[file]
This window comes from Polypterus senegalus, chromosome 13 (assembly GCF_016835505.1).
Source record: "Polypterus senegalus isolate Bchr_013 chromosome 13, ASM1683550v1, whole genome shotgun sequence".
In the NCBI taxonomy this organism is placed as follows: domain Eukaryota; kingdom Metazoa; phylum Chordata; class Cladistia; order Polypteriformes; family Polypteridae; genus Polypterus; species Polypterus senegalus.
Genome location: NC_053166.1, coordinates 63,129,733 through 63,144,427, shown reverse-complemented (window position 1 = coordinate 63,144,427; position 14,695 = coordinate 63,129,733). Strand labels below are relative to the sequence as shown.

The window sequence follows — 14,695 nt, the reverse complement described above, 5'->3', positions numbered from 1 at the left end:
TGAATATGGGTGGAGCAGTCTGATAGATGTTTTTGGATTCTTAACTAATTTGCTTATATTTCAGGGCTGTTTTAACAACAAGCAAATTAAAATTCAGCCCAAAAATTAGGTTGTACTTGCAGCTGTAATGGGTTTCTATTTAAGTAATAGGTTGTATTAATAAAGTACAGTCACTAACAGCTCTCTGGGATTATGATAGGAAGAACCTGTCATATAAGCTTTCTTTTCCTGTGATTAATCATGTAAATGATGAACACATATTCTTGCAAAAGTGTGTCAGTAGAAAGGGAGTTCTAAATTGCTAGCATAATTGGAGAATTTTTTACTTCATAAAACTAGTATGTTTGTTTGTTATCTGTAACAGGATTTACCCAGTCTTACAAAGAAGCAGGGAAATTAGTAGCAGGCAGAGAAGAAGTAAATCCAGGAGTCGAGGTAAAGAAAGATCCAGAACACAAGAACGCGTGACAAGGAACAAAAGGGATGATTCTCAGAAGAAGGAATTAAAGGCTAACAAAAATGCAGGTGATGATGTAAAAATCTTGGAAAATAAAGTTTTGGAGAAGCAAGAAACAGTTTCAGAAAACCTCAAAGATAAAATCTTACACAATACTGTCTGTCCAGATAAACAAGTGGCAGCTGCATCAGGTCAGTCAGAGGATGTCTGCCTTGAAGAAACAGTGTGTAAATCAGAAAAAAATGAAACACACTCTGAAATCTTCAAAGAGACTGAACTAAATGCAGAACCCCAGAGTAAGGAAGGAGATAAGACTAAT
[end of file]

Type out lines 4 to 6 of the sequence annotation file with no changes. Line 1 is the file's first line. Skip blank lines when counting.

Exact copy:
Genome location: NC_053166.1, coordinates 63,129,733 through 63,144,427, shown reverse-complemented (window position 1 = coordinate 63,144,427; position 14,695 = coordinate 63,129,733). Strand labels below are relative to the sequence as shown.

The window sequence follows — 14,695 nt, the reverse complement described above, 5'->3', positions numbered from 1 at the left end:
TGAATATGGGTGGAGCAGTCTGATAGATGTTTTTGGATTCTTAACTAATTTGCTTATATTTCAGGGCTGTTTTAACAACAAGCAAATTAAAATTCAGCCCAAAAATTAGGTTGTACTTGCAGCTGTAATGGGTTTCTATTTAAGTAATAGGTTGTATTAATAAAGTACAGTCACTAACAGCTCTCTGGGATTATGATAGGAAGAACCTGTCATATAAGCTTTCTTTTCCTGTGATTAATCATGTAAATGATGAACACATATTCTTGCAAAAGTGTGTCAGTAGAAAGGGAGTTCTAAATTGCTAGCATAATTGGAGAATTTTTTACTTCATAAAACTAGTATGTTTGTTTGTTATCTGTAACAGGATTTACCCAGTCTTACAAAGAAGCAGGGAAATTAGTAGCAGGCAGAGAAGAAGTAAATCCAGGAGTCGAGGTAAAGAAAGATCCAGAACACAAGAACGCGTGACAAGGAACAAAAGGGATGATTCTCAGAAGAAGGAATTAAAGGCTAACAAAAATGCAGGTGATGATGTAAAAATCTTGGAAAATAAAGTTTTGGAGAAGCAAGAAACAGTTTCAGAAAACCTCAAAGATAAAATCTTACACAATACTGTCTGTCCAGATAAACAAGTGGCAGCTGCATCAGGTCAGTCAGAGGATGTCTGCCTTGAAGAAACAGTGTGTAAATCAGAAAAAAATGAAACACACTCTGAAATCTTCAAAGAGACTGAACTAAATGCAGAACCCCAGAGTAAGGAAGGAGATAAGACTAAT